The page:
View Single Post
Old 03-18-2018, 12:40 PM   #18
Morthoron
Curmudgeonly Wordwraith
 
Morthoron's Avatar
 
Join Date: Jun 2007
Location: Ensconced in curmudgeonly pursuits
Posts: 2,318
Morthoron is lost in the dark paths of Moria.Morthoron is lost in the dark paths of Moria.Morthoron is lost in the dark paths of Moria.Morthoron is lost in the dark paths of Moria.
Quote:
Originally Posted by Balfrog View Post
Morthoron

“Thirty silver pennies cannot be dissected into three points”

Oh really! What an absolutely ludicrous.statement!
Honestly I feel like I'm conversing with a five year old.
Oh look! It's Balfrog the Fallacy Farmer come to spread more manure from the Supriya Seth, LLC (Limited Literary Currency) pile of ponderous allegorical offal and digital dung.

I still can't believe anyone with an ounce of sense (or self respect, for that matter) other than a self-spammer (who, I am sure, lack any dignity whatsoever) would simply return every month or so to plop another implausible article from a different and totally separate entity, and then go to such lengths to defend the indefensible, particularly when numerous other posters pointed out the imbecility of Seth's claims.

If you are not Seth, then you should be in her employ and earn a minimum wage for the spam work you do. I assume it's the only job you currently have, given the disastrous gold-farming market collapse in World of Warcraft.

Quote:
Originally Posted by Balfrog View Post
Just to let you know - very slowly – so that you can take it in:

There are three individual facts associated to the phrase: 'thirty silver pennies'.
Each fact can have a tangency against it.

Very slowly:

Fact 1: There is the number '30'.

Fact 2: There is a metal called 'silver'

Fact 3: There are the coins that are 'pennies'.

Is that slow enough?
So onward to meaningful comparisons:

Example 1: For the phrase '30 gold coins' – that results in two tangecies against the Biblical tale
Example 2: For the phrase '40 copper coins'– that would result in one tangency.
etc., etc.

The less the number of tangencies – the less of an alluring match. Is that plain enough? Do you get it now?
In your pretzel logic, the flawed mathematics work for you (much in the same way George Orwell's tortured character is forced to admit 2+2=5). But in your rabid defense of a half-arsed quotient, you have allowed me to outpoint you.

I get three points by your logic:

30 (the magic number)
Shekels (a coin)
Silver (what Shekels were comprised of)


But you do not get three points, you do not pass GO, you do not collect 30 pieces of silver. My allegory contains the requisite number (30), the metal of said coinage (silver), but also the appropriate biblical currency. Let me explain in the simplest terms, because mathematics is not your strong suit, and evidently logical argumentation escapes you as well.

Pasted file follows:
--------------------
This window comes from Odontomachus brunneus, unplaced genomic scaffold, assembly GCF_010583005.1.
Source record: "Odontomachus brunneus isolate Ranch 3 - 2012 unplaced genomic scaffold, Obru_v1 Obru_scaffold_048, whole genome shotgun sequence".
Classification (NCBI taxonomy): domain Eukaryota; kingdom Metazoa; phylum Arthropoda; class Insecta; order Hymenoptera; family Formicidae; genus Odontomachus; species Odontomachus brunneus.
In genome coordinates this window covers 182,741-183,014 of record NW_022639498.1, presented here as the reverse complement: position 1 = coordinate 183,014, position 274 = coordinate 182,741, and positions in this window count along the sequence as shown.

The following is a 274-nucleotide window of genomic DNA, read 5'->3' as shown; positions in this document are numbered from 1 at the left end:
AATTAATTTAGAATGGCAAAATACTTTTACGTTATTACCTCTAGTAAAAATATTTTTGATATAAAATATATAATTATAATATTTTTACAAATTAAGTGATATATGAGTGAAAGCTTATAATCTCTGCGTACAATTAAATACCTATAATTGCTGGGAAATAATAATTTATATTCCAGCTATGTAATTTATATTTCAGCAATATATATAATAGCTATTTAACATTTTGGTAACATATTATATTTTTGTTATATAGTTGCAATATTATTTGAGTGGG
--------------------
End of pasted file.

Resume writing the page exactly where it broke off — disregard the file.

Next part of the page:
There is not an ounce (Troy or otherwise) of "betrayal" involved in the convoluted manner by which we derive "30 Silver Pennies", but we must also dock you for the use of the word "pennies" which is not a term in use during Jesus' time and is Anglo-Saxon in origin. "Thirty pieces of silver" is the appropriate biblical jargon, and if you study biblical terminology, a silver shekel was most likely the currency used for Judas' betrayal (either Tyrian shekels or the Antiochan tetradrachm).

But no one is betrayed in the convoluted allotment of how Tolkien came to the sum after deductions of rent and fair payment by Butterbur, as is in blood money used in the betrayal by Judas. And thus, equating Tolkien's 30 silver pennies to the biblical 30 pieces of silver loses whatever allegorical directness and concision it might have otherwise. The innkeeper recompenses the wrong done by the theft of the Hobbit's animals, which is the antithesis of betrayal.

Yes, recompense for the wrong done, which, again for the attention-deficited spammers who blindly push their addled agenda in their part-time posting here in order to advertise click-bait, has nothing whatsoever to do with an allegorical basis for the spammer's point.

Therefore, I maintain the biblical passage:

Exodus 21:32 If the ox gores a slave, male or female, its owner will pay the price -- thirty shekels -- to their master, and the ox will be stoned.

has more of an allegorical basis for Tolkien's direct plot point and the circumstantial evidence surrounding the plot than does your tenuous harping on Judas' betrayal. It has soundly beaten your master's theory; but humorously, I made up the allegorical connection -- which is something beyond your limited and wholly partisan comprehension, evidently. And that is the humorous aspect of it all.

I will gladly accept your apology in advance of you actually understanding why it is necessary for you to apologize....to Tolkien for warping his works. No hard feelings.
__________________
Please visit my newly resurrected blog...The Dark Elf File...a slightly skewed journal of music and literary comment, fan-fiction and interminable essays.
Morthoron is offline   Reply With Quote